Mortgage Rate Competition Index Widens
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- Homebuyers could have seen median savings of $27,980 by comparison shopping for the best mortgage rates last week, up 4.5% from the prior week.
- This week’s Mortgage Rate Competition Index was 0.60 for purchase mortgages, up 0.15 from a year ago, and up 0.02 from last week. The Index measures the median spread between the highest and lowest APR available on the LendingTree platform.
March 20, 2018 – Charlotte, N.C.
We calculate the Mortgage Rate Competition Index weekly as the median spread between the lowest and highest APR offered by lenders in our marketplace. By calculating this spread, we hope to show consumers how much they stand to save by comparing rates during the lending shopping process.
- Across all purchase loan applications on LendingTree for the week ending March 18, 2018, the index was 0.60, up 0.02 from the previous week.
- How big of a deal is it to nab a mortgage rate that’s 0.60% lower than the competition? Over 30 years, that could translate to $27,980 in savings on a $300,000 loan (see Mortgage Savings Tracker graphic below).
- The index was wider in the refinance market at 0.64, up from 0.59 the prior week.
- Borrowers shopping for refi loans could have saved $29,921 by shopping for the lowest rate.
- Average savings in 2018 are outpacing 2017 savings, which were $21,000 in purchase and $26,000 in refinancing.
- The Mortgage Rate Competition has widened as rates increase, reflecting how mortgage lenders have unique business circumstances that impact how they change the rates at which they can offer consumers loans.
Mortgage Savings Tracker
Mortgage Rate Competition Index
Keeping an eye toward rising rates
Lenders continue to point out the competitive challenges they are facing. Last week, Fannie Mae reported their Q1 2018 Mortgage Lender Sentiment Survey in which 78% of lenders cited “competition from other lenders” as a key business challenge, the highest since the survey began in 2014. More competition among lenders means there are more opportunities for borrowers to save by shopping around. By showing the spread between high and low rates, LendingTree aims to help borrowers stay informed of the potential savings in real time.
The Federal Reserve meets this week and is expected to raise the benchmark federal funds rate by 25 bps. While the relationship of the fed funds to mortgage rates has been weak recently, commentary about the economy could move long-term rates like the 10-year Treasury, which more closely correlates to the mortgage rates. The Fed is not expected to make any changes to its balance sheet normalization plans, which include reducing its holdings of mortgage-backed securities, another source of upward pressure on mortgage rates.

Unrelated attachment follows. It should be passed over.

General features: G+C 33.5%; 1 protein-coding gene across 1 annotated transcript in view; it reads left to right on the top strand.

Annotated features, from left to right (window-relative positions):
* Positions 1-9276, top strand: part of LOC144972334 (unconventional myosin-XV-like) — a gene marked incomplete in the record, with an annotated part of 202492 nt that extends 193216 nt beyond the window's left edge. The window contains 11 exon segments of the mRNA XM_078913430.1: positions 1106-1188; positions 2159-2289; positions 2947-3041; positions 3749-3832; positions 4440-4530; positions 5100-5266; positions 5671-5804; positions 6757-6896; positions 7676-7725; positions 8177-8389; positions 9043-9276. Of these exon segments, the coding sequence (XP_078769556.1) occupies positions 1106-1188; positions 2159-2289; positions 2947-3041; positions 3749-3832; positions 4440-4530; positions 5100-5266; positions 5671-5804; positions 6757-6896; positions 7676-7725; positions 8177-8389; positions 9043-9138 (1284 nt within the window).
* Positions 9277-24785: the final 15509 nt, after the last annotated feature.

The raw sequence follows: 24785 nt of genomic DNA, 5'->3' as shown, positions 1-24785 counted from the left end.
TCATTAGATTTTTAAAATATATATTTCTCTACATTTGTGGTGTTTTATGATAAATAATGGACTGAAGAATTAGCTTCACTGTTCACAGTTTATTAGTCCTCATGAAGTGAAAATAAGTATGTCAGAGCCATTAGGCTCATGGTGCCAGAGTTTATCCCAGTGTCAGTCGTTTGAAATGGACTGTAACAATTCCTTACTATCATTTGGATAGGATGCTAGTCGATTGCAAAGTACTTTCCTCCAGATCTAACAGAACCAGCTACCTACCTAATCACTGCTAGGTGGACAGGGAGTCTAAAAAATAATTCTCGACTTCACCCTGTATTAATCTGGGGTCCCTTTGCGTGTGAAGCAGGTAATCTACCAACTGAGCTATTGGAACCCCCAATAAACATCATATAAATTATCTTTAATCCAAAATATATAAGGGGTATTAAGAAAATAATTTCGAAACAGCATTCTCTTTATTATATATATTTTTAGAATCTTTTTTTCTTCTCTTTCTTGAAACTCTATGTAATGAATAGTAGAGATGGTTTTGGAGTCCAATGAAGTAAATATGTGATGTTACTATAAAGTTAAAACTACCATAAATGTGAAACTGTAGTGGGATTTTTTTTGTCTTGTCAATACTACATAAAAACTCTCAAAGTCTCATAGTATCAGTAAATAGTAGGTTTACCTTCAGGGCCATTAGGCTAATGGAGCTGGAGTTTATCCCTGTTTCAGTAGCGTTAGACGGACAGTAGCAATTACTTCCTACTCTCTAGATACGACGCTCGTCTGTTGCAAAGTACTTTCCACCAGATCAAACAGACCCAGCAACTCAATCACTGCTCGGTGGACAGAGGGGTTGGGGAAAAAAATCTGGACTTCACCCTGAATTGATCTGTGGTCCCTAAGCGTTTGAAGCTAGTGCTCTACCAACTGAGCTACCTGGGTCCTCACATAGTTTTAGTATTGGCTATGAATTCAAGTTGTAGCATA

What is the Mortgage Rate Competition Index?
The LendingTree Mortgage Rate Competition Index is a new proprietary measure of the dispersion in mortgage pricing. It measures the spread in the APR of the best offers available on LendingTree relative to the least competitive (i.e. the highest) rates. Our research shows that mortgage rate competition varies with the financial and operational measures of activity in the mortgage markets. More details on the index are available in a white paper on LendingTree’s website.
How is the index formulated?
A mortgage shopper enters their information on LendingTree.com. They input loan variables including the proposed amount and down payment, property variables including property type and location and personal information including income. LendingTree transmits this data, including a credit pull, to lenders who evaluate the borrower against their lending parameters in their pricing engines. Interested lenders return a rate and fee offer. For our index, we combine the rate and fees into an APR and calculate the spread as follows:
The spread is the difference between the highest and lowest offers, in this example, 4.62-4.21 = 0.41. We repeat this calculation across 30-yr loans that week and then find the median of the individual spread, which is our index value for that week. This is done separately for the population of purchase and refinance loan requests.
Tendayi Kapfidze is Chief Economist at LendingTree. He leads the company’s analysis of the U.S. economy with a focus on housing and mortgage market trends. Read more about Tendayi.
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